and opportunity. we want families that are strong, children that are well educated. we want to lift people up from poverty, to put the american dream in reached for everybody. our party cannot hire our way forward. it must inspire our way forward. we will do a better job of connecting with people to our principles, showing how we can help every american climbed the economic ladder. knowing parents want the best for their children we will champion school choice and solutions to lowering the cost of health care. instead of arithmetic our focus should be on what helps families thrive. we don't want to fix the debt because a balanced budget looks nice, we want to do it because it will keep money in people's pockets and create more jobs for those who have lost hope. the report minces no words in telling us that we have to be more inclusive. i agree. our 80 percent friend is not our 20 percent enemy. we can be true to our principles without being disrespectful of those who don't agree with a hundred percent of them. finding common ground with voters will be a top priority. so first, we're going to learn
assistance with basic services including education for syrian children so far from on, whose lives have been up in did. as parents, we can only imagine how heartbreaking that must be for any parent, to see their children having to go through those kinds of tumult they are experiencing. as our partnership improves, the lives of not only the jordanian people, but people across the region. your majesty, i want to express my great appreciation for our partnership. thent to thank you and jordanian people for the hospitality you have shown me, and for my fellow americans. this is my last visit. tom looking forward tomorrow, weather permitting, seeing one of the greats waters of history, that the world can experience thanks to jordan and its people. thank you. >> yes? >> thank you, your majesty. i want to ask you -- how are you going to keep the borders open for the syrian regime? anything could happen at any time. thet the electricity or water? you might find 1000 refugees. that is what you spoke about, your majesty. i want to thank you again, and i just want to know -- you are the leading superpo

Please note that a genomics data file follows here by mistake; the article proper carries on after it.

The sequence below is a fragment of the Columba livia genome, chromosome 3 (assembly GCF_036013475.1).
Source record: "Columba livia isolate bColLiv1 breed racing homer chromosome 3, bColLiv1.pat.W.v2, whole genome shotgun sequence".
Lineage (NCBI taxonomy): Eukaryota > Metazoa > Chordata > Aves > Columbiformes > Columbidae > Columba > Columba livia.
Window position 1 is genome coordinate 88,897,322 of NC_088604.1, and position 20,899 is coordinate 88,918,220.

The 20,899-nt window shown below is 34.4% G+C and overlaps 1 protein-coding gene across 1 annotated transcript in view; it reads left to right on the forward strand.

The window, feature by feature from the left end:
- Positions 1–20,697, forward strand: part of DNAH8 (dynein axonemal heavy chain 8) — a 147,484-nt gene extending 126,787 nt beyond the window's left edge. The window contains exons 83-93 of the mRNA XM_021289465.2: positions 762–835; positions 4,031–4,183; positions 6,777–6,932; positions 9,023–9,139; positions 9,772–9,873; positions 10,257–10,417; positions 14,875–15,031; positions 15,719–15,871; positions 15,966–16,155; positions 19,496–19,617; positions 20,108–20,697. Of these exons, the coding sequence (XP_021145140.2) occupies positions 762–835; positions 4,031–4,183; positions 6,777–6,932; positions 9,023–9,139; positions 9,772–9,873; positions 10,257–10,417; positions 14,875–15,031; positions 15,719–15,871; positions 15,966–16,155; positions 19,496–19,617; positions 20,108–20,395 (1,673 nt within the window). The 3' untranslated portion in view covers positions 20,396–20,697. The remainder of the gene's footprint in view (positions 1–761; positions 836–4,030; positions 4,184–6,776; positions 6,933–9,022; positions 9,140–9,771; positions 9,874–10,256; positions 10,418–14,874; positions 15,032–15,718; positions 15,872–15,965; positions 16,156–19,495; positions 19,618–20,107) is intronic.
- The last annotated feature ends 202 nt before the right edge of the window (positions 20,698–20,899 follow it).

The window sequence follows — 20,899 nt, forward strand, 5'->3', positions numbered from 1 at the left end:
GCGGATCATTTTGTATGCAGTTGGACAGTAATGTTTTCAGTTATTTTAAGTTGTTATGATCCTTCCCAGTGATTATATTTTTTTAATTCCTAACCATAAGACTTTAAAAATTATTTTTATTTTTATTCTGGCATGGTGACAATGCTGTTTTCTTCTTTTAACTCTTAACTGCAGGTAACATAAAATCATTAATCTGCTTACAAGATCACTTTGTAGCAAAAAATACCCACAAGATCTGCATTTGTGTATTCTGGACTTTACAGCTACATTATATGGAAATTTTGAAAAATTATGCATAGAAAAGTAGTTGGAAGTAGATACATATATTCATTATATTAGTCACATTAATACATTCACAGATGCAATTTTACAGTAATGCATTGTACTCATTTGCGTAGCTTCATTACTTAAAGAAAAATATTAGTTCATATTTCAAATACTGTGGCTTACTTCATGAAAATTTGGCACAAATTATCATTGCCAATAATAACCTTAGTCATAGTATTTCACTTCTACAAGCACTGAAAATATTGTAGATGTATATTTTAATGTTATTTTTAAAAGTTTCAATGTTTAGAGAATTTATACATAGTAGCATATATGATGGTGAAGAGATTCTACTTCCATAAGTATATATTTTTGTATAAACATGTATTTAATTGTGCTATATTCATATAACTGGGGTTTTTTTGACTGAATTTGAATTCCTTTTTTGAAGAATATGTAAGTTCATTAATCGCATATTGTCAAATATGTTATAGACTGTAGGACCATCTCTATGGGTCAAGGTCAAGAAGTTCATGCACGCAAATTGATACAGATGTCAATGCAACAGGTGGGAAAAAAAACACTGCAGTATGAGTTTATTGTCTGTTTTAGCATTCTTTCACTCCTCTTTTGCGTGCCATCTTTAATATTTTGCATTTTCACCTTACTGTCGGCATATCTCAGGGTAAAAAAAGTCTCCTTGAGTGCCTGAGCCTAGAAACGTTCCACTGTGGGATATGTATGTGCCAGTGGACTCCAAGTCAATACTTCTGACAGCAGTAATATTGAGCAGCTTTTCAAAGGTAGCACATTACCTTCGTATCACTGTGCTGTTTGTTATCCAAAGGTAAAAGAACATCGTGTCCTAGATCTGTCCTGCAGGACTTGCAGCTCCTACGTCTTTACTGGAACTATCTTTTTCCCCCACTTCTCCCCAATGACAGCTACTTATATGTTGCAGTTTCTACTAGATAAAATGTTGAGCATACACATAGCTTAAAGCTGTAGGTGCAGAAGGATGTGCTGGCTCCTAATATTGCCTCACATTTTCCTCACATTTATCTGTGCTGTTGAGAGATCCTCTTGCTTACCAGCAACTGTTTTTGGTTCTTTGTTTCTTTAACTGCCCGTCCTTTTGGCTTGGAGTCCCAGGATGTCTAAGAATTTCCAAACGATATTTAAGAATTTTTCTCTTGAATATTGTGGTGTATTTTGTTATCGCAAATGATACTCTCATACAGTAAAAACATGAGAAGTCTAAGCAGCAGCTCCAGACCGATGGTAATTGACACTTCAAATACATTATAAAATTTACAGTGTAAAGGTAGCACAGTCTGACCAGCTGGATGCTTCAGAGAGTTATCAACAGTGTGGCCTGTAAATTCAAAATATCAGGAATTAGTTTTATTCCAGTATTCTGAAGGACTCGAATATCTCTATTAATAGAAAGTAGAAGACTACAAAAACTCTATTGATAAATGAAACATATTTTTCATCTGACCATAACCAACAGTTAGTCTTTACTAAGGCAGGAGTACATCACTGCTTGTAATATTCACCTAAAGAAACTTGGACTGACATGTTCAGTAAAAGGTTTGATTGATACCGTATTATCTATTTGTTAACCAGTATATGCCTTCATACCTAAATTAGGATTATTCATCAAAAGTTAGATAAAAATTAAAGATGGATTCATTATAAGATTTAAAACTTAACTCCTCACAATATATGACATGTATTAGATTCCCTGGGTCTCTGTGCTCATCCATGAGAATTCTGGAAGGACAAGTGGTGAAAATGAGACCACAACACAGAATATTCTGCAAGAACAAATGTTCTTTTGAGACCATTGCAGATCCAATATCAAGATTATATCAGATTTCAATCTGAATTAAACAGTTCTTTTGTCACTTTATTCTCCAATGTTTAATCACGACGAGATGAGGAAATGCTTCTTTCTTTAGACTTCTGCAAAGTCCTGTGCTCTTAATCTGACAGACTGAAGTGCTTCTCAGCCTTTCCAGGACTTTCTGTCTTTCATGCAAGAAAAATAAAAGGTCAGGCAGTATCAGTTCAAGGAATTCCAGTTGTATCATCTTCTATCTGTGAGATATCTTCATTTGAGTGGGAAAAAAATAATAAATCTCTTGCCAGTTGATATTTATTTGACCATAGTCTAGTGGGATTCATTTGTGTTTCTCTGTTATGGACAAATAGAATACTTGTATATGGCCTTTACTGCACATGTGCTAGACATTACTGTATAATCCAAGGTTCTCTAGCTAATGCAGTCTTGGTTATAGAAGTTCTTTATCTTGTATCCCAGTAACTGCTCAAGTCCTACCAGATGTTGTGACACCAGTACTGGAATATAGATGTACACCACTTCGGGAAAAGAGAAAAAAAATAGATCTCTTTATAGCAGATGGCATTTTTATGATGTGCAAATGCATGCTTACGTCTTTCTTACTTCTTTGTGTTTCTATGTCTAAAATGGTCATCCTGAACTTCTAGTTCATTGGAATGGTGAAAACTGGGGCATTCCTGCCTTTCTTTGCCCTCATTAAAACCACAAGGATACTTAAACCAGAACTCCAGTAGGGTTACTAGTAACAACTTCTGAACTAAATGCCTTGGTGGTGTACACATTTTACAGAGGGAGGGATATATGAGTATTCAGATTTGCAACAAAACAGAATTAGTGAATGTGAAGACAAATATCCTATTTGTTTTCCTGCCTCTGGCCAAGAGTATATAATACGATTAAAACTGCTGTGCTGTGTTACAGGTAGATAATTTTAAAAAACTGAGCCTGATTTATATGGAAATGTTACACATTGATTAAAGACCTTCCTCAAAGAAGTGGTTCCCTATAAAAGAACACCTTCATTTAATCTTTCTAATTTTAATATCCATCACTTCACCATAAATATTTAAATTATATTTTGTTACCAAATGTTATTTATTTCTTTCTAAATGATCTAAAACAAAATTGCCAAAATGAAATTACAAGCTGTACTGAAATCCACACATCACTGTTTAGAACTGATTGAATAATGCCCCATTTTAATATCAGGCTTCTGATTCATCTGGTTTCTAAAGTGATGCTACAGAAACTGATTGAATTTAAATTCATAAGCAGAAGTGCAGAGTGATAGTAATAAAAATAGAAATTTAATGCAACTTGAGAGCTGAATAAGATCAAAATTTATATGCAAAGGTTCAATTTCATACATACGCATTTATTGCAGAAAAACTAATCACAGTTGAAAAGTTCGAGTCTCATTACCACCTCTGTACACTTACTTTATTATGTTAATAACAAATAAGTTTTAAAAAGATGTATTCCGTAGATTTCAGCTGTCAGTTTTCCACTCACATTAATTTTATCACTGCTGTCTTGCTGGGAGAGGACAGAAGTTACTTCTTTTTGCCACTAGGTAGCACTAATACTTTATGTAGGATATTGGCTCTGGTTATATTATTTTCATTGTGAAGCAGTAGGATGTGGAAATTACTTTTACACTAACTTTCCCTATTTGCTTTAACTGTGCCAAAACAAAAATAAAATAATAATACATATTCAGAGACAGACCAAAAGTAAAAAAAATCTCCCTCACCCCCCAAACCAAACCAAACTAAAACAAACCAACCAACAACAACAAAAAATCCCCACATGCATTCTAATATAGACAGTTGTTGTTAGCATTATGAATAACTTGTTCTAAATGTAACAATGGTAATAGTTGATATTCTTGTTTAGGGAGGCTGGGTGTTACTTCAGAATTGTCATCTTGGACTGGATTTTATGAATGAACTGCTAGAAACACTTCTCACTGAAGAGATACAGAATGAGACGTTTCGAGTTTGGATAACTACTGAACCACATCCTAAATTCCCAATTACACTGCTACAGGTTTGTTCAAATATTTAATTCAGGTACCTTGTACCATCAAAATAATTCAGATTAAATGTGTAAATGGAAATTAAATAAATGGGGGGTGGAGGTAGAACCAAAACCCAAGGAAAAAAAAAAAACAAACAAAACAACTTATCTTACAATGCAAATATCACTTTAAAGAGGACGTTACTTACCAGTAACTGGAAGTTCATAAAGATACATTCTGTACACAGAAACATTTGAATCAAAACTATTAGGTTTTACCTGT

afghanistan, it was the enthusiasm of this new generation of afghans for their education. they saw that it wasn't just the key to employment, they saw it was a key to the future of afghanistan. i thought that was very positive and ferry much an indicator of the sense of this new generation of afghans who see the future of afghanistan very much about afghanistan and or tribal ethnicity orientation. to that extent i did spend time with the schools. one of the schools in particular i spent a lot of time with in kabul. which thechool in youngsters -- unsponsored them with scholarships. these youngsters saw their future tied to their own professions. she wanted to be a doctor, he wanted to be a lawyer, she wanted to be an engineer. they saw their future as tied to afghanistan and not to a job and not to necessarily their tribe or ethnicity. i think where we have come from in the middle of 2011 to where we are today in so many ways with development of the ansf and the capacity to operate in the field, this has been a real benefit to afghanistan as a state in afghanistan as a people. was
. it is an education process. we discover as we go along that first of all, there's not one person in this audience are everywhere that doesn't have a gay person in their family or a gay friend or gay persons they work within their workplace. nobody, nobody. the normalizing of things, being able to teach, being able to show people that everybody is equal, that nobody is different, if they are doing their job, they should not be thought of as different. that is one of the reasons we took on prop. 8 and one reason we did a dramatization of what went on inside the courtroom here in san francisco at the district trial. we put that on because we wanted to show people what actually went on in that court room, and to normalize it. we find that as we move along, the wind is at our back. it's like we are hitting critical mass. you see more and more states adopting it. great britain, you are seeing more countries. it will happen. it is supposed to happen. i have said this many, many times, that we cannot imagine that there was a time that women could not vote. we cannot imagine that there was a time when bla
Search Results 0 to 9 of about 10 (some duplicates have been removed)